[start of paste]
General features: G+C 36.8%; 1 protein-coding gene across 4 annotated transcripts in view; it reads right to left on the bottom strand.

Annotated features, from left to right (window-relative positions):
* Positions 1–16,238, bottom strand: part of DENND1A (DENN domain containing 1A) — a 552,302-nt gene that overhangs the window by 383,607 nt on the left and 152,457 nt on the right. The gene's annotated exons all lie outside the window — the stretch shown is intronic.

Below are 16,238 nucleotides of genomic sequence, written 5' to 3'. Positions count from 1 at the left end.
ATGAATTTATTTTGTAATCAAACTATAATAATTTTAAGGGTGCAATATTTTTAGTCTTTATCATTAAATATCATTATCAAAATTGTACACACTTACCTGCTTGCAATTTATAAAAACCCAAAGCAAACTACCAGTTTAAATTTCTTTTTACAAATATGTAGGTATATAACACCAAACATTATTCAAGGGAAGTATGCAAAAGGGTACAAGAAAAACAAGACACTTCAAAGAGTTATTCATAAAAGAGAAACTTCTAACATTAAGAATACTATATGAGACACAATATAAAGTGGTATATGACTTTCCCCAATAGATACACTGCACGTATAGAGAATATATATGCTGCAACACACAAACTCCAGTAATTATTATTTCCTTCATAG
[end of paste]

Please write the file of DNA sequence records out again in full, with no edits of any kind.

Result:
General features: G+C 36.8%; 1 protein-coding gene across 4 annotated transcripts in view; it reads right to left on the bottom strand.

Annotated features, from left to right (window-relative positions):
* Positions 1–16,238, bottom strand: part of DENND1A (DENN domain containing 1A) — a 552,302-nt gene that overhangs the window by 383,607 nt on the left and 152,457 nt on the right. The gene's annotated exons all lie outside the window — the stretch shown is intronic.

Below are 16,238 nucleotides of genomic sequence, written 5' to 3'. Positions count from 1 at the left end.
ATGAATTTATTTTGTAATCAAACTATAATAATTTTAAGGGTGCAATATTTTTAGTCTTTATCATTAAATATCATTATCAAAATTGTACACACTTACCTGCTTGCAATTTATAAAAACCCAAAGCAAACTACCAGTTTAAATTTCTTTTTACAAATATGTAGGTATATAACACCAAACATTATTCAAGGGAAGTATGCAAAAGGGTACAAGAAAAACAAGACACTTCAAAGAGTTATTCATAAAAGAGAAACTTCTAACATTAAGAATACTATATGAGACACAATATAAAGTGGTATATGACTTTCCCCAATAGATACACTGCACGTATAGAGAATATATATGCTGCAACACACAAACTCCAGTAATTATTATTTCCTTCATAG